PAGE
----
Fun microscope experiments for children #2

Fun and easy microscope experiments for kids #2

There’s no better way for young minds to learn about the world around them than with some fun and accessible microscope experiments.

With these simple experiments, you and your kids can embark on an educational journey from the comfort of your own backyard.


Spiderwebs can make a beautiful silvery addition to your garden, even if they are the cause of many an impromptu dance routine when discovered accidentally!

These natural works of art are made with an incredibly strong and sticky silk that your child will find very interesting under a microscope.

What you’ll need

  • Glass slides
  • Coverslips
  • Clear/colourless nail polish
  • Spiderweb (dry)
  • Toothpick


  1. The first thing to do is find a spiderweb in your garden (or around the house). Fresher is better but any type will do in a pinch. Webs are one thing but be extra careful when dealing with an actual spider – protect yourself and don’t harm a spider just for this experiment! 
  1. Take a fresh glass slide and cover the middle area with a thin layer of clear nail polish.
  1. Let it dry for minute or two, until it’s no longer completely wet but still sticky.
  1. Gently push the sticky side of the slide into a section of the web that you’d like to look at.
  1. Slowly pull the slide back towards you with the spiderweb attached, then detach the rest of the web using a toothpick or stick. With any luck you’ll have a nice sample of spiderweb stuck to the nail polish on your slide.
  1. Pop a coverslip on top of your spiderweb sample.
  1. Observe your new specimen under your microscope.

Cheek cells

It’s always fun for kids to see parts of themselves. A simple and accessible experiment is to take a painless swab of their cheek cells and view them under the microscope.

This experiment is even more interesting because it requires the use of a microscope stain to better see the cell parts.

What you’ll need

  • Cotton swab or toothpick
  • Methylene blue (a very cheap and easy to find stain*)
  • Glass slides
  • Coverslips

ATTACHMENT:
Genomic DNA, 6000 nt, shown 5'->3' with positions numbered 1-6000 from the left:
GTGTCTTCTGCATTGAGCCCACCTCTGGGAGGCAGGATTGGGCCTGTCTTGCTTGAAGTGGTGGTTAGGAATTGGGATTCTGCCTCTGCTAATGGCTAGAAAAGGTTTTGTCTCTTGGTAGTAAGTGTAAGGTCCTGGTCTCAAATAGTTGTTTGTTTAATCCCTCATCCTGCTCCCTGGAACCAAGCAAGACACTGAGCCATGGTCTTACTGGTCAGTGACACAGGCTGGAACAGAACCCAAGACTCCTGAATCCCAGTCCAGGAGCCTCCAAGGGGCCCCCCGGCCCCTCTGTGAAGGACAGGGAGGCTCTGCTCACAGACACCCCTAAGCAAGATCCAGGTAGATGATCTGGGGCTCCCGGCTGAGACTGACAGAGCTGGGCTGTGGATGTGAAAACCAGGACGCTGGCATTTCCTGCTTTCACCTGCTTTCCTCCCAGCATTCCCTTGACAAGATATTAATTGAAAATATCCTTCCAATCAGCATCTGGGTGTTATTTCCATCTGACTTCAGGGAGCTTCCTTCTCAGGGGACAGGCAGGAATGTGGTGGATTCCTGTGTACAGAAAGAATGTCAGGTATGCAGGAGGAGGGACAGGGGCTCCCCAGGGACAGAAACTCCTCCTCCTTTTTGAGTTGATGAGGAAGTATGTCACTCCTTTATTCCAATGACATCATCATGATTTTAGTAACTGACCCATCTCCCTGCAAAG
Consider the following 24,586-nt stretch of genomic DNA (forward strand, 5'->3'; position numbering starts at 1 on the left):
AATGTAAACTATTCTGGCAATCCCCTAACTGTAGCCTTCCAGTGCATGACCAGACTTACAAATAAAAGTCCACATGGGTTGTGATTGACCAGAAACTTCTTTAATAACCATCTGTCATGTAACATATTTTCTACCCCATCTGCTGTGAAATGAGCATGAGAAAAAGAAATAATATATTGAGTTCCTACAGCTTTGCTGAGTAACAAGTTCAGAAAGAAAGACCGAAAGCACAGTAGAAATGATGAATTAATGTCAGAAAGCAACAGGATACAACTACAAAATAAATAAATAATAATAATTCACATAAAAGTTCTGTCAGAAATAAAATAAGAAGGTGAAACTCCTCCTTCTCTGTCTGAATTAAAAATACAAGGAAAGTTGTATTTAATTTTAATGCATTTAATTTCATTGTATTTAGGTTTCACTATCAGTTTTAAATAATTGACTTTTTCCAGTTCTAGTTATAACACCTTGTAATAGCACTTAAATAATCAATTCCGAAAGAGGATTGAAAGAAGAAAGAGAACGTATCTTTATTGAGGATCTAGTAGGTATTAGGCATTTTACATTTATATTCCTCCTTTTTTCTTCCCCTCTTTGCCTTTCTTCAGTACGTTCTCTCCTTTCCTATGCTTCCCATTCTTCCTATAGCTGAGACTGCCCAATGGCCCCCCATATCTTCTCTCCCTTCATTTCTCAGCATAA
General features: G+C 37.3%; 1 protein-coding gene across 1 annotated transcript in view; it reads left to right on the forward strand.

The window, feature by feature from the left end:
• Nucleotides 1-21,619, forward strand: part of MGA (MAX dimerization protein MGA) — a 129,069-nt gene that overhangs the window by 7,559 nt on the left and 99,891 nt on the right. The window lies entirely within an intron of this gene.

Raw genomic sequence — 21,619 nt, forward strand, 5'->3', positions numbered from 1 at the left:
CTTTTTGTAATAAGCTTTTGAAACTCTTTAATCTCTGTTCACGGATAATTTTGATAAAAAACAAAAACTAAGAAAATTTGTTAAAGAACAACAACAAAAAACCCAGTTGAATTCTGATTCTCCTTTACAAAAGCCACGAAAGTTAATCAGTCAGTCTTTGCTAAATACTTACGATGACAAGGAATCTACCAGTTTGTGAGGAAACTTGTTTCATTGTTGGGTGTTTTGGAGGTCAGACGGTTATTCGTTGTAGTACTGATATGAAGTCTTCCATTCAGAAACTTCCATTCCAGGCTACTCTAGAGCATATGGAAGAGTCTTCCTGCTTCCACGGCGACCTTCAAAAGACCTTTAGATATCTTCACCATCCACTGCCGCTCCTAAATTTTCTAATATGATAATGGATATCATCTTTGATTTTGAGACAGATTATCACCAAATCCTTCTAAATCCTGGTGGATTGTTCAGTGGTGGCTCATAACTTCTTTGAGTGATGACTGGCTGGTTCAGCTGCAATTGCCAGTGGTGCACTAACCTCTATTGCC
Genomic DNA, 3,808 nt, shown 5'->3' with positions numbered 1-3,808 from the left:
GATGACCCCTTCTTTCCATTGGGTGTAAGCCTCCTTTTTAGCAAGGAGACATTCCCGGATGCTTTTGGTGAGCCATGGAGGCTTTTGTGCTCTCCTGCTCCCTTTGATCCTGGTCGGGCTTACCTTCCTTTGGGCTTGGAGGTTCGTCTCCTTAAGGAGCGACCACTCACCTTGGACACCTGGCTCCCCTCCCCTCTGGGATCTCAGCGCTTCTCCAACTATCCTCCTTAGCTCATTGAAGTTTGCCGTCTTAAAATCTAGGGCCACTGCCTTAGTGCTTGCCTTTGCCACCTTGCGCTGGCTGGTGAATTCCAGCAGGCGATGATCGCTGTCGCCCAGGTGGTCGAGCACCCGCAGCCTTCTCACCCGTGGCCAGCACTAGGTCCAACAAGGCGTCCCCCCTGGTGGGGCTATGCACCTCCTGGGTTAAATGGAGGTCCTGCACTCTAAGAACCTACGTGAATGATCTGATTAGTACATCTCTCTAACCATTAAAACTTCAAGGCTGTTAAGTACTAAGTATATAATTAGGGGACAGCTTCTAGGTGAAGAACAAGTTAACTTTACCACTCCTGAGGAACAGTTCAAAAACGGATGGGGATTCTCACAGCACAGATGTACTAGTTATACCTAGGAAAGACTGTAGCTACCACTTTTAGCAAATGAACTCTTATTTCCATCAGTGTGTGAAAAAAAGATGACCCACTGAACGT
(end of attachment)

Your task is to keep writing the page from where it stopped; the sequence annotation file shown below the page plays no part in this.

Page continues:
• Gloves
  • A willing cheek

* Caution – methylene blue will stain clothes and hands, so take care not to spill it. Use gloves if you can. If young children are involved, make sure they don’t drink it, because it is toxic if ingested.


  1. Take your swab (or toothpick) and scrape it along the inside of the cheek of your ‘victim’.
  1. Wipe the swab on the centre of a clean glass slide.
  1. Add a drop of methylene blue to the cells on the slide.
  1. Gently lower a coverslip onto the stained cells.
  1. Put your slide under the microscope and view your check cells.

Sometimes the cells are too clumped together to get a good look at them. If this happens to you, start over with a fresh slide and some new cheek cells.

But this time, before you stain them, place one edge of a coverslip on the slide at the edge of the cells and drag it across the whole sample to ‘smear’ the cells. This helps to spread out the cells in a thin layer so they’re easier to see when you apply the stain.

Yoghurt bacteria

Bacteria are all around us but we rarely, if ever, get to see them. Your child will find this bacteria hunt an amazing experience. It involves a tiny sample of yoghurt (and a bonus is you get to eat the rest of the tub!).

What you’ll need

  • Yoghurt with a live, active culture
  • Cotton swab/toothpick
  • Glass slides
  • Coverslips
  • Water
  • Dropper
  • Microscope with 400x to 1000x magnification


  1. Use your swab or toothpick to get a very small sample of yoghurt. The thin liquid on top of the yoghurt can often work well.
  1. Spread out the sample across the middle of your glass slide.
  1. Add a small drop of water to the sample.
  1. Gently place a coverslip over the sample and place it under your microscope.
  1. Using the lower magnifications, find a part of the slide where the sample has thinned out.
  1. Use 400x or 1000x magnification to get a look at the very tiny bacteria living in your yoghurt. Can you see both round (spherical) and rod-shaped bacteria? You’ll often find them in pairs or chains.

Be prepared for your child to ask what other foods have bacteria living in them!

[Link to Fun microscope experiments for children #1]

Previous article Ice crystals under the microscope
Next article Fun microscope experiments for children #1